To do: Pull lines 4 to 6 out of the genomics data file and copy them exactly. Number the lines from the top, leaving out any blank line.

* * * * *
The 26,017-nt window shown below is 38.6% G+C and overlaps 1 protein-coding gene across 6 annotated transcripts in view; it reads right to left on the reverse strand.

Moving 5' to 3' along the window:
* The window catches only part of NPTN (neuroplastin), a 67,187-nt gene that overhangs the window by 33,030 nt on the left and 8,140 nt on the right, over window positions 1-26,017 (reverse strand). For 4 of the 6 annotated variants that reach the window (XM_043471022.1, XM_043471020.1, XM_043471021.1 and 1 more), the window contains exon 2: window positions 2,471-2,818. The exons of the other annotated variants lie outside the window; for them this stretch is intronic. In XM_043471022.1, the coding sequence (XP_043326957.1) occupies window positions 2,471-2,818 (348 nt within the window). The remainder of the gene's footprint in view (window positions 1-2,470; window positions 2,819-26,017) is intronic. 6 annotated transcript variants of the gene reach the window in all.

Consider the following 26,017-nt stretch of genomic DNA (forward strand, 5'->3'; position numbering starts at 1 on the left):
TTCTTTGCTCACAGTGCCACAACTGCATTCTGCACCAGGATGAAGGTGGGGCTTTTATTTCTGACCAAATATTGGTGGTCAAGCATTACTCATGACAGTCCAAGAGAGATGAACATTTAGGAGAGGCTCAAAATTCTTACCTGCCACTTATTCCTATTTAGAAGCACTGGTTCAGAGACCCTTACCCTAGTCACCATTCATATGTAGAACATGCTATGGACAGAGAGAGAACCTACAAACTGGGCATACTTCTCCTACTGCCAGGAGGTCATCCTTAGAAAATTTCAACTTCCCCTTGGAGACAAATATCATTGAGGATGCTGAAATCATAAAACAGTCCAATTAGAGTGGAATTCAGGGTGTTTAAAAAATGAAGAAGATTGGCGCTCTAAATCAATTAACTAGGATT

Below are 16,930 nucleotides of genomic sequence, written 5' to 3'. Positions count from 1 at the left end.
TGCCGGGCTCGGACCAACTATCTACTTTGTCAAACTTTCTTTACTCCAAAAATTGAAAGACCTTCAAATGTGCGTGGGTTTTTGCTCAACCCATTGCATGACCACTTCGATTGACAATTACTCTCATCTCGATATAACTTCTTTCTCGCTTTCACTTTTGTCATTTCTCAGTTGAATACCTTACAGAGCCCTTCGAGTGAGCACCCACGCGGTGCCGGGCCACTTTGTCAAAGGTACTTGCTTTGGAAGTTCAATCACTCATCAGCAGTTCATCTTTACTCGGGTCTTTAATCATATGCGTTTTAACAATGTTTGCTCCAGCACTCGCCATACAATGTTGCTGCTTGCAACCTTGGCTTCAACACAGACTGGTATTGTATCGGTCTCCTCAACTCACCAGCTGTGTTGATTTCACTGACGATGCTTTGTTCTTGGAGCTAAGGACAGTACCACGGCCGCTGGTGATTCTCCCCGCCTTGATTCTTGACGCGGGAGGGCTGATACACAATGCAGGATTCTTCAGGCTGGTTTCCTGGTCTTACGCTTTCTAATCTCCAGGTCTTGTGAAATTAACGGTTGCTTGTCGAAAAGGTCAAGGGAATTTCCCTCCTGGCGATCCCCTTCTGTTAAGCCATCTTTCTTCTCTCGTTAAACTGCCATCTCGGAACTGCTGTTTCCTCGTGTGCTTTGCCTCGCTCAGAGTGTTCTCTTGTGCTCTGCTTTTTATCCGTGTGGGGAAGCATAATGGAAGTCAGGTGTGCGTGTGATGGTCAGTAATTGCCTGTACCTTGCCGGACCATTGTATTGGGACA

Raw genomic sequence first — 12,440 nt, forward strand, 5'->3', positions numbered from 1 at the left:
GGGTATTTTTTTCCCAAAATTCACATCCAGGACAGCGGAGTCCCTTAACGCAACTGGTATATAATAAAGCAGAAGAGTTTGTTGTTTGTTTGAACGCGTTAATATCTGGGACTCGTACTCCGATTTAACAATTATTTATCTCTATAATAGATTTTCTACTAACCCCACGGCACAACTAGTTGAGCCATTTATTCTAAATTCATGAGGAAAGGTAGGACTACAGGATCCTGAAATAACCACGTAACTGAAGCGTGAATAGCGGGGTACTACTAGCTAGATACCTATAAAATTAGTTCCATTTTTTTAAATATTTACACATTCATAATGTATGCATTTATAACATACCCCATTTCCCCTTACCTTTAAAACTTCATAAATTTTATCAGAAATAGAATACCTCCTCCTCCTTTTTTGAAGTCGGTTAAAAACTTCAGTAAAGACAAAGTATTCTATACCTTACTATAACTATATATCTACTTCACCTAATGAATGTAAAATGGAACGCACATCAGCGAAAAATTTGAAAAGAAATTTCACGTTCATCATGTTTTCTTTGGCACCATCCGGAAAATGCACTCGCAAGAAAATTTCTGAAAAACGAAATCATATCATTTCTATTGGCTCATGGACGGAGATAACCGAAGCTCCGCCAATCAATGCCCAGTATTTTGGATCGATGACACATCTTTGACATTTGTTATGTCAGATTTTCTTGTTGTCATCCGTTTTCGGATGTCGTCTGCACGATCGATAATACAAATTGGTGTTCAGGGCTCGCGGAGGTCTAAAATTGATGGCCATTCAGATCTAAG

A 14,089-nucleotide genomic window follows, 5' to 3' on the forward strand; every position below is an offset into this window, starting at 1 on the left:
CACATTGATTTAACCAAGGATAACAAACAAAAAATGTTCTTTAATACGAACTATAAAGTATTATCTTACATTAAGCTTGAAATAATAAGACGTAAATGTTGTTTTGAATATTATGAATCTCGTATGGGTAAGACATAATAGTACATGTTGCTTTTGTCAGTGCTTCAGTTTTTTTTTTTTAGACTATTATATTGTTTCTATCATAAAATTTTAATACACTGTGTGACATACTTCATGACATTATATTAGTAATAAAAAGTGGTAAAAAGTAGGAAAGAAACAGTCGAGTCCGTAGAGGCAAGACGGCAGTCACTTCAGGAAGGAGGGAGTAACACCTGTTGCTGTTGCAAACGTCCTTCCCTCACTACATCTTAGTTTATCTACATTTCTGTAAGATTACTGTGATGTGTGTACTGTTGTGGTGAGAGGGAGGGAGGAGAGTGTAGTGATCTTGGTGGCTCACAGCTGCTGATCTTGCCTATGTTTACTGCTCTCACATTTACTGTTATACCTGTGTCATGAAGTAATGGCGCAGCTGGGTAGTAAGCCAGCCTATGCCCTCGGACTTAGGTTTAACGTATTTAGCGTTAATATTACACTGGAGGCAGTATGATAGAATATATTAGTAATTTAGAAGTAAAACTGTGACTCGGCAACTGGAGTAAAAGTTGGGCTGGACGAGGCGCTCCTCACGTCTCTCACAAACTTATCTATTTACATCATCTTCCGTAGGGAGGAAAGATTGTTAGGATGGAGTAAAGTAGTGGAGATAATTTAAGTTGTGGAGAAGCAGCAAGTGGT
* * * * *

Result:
Consider the following 26,017-nt stretch of genomic DNA (forward strand, 5'->3'; position numbering starts at 1 on the left):
TTCTTTGCTCACAGTGCCACAACTGCATTCTGCACCAGGATGAAGGTGGGGCTTTTATTTCTGACCAAATATTGGTGGTCAAGCATTACTCATGACAGTCCAAGAGAGATGAACATTTAGGAGAGGCTCAAAATTCTTACCTGCCACTTATTCCTATTTAGAAGCACTGGTTCAGAGACCCTTACCCTAGTCACCATTCATATGTAGAACATGCTATGGACAGAGAGAGAACCTACAAACTGGGCATACTTCTCCTACTGCCAGGAGGTCATCCTTAGAAAATTTCAACTTCCCCTTGGAGACAAATATCATTGAGGATGCTGAAATCATAAAACAGTCCAATTAGAGTGGAATTCAGGGTGTTTAAAAAATGAAGAAGATTGGCGCTCTAAATCAATTAACTAGGATT

Below are 16,930 nucleotides of genomic sequence, written 5' to 3'. Positions count from 1 at the left end.